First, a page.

Thomas Smith (English judge)

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Thomas Smith
Fulham, London

Sir Thomas Smith (1556?–1609), was the English master of requests.


Family and identity

Smith was born at Abingdon in Berkshire (now Oxfordshire), about 1556. He was the son of Thomas Smith, who is almost certainly to be identified with the Thomas Smith who was Mayor of Abingdon in 1584. [1] He must be distinguished from Sir Thomas Smith or Smythe (1558?–1625), governor of the East India Company, and from the latter's father, Thomas Smythe (d. 1591), "customer" of the port of London. [2]

Abingdon-on-Thames Market town in Vale of White Horse, Oxfordshire, England

Abingdon-on-Thames, known just as Abingdon between 1974 and 2012, is an historic market town and civil parish in the ceremonial county of Oxfordshire, England. Historically the county town of Berkshire, since 1974 Abingdon has been administered by the Vale of White Horse district within Oxfordshire.

Oxfordshire County of England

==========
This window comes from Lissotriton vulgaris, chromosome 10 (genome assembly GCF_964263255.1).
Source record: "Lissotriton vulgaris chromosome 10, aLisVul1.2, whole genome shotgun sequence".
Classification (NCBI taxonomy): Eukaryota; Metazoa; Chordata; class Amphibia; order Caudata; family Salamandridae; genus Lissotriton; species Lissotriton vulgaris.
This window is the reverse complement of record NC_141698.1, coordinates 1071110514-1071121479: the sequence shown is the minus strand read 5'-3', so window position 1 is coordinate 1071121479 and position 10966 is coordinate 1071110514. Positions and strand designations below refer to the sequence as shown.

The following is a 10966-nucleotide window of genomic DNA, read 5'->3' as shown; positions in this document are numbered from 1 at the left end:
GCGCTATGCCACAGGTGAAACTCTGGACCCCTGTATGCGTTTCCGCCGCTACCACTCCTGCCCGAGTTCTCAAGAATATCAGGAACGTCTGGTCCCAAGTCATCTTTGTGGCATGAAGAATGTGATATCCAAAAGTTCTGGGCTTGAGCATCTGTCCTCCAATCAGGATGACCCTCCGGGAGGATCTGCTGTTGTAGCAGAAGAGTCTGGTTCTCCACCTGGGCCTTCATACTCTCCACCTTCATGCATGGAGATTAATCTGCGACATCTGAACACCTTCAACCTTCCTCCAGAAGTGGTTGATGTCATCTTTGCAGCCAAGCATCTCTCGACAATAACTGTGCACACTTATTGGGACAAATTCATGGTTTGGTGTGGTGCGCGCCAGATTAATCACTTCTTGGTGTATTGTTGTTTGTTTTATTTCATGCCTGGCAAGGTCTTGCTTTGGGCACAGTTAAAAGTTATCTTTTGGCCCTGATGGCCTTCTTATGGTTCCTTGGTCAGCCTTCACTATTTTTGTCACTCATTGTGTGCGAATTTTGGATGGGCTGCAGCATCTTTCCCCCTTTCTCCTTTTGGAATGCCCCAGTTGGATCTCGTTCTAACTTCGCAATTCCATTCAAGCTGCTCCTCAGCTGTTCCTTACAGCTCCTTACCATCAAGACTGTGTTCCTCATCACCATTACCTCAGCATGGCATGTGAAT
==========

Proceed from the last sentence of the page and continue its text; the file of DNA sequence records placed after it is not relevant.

Oxfordshire is a county in South East England. The ceremonial county borders Warwickshire to the north-west, Northamptonshire to the north-east, Buckinghamshire to the east, Berkshire to the south, Wiltshire to the south-west and Gloucestershire to the west.

East India Company 16th through 19th-century British trading company

The East India Company (EIC), also known as the Honourable East India Company (HEIC) or the British East India Company, and informally known as John Company, Company Bahadur, or simply The Company, was an English and later British joint-stock company. It was formed to trade in the Indian Ocean region, initially with Mughal India and the East Indies, and later with Qing China. The company ended up seizing control over large parts of the Indian subcontinent, colonised parts of Southeast Asia, and colonised Hong Kong after a war with Qing China.


He was educated at John Roysse's Free School in Abingdon (now Abingdon School) [3] and at Christ Church, Oxford, where he was elected student in 1573, graduated B.A. in December 1574, and M.A. in June 1578. He was chosen public orator on 9 April 1582, and proctor on 29 April 1584. [4]

John Roysse English merchant

John Roysse (1500/01–1571) was an English Mercer and benefactor of Abingdon School in Abingdon, Oxfordshire.

Free school (England) non-profit, independent, state-funded school in England, which is free to attend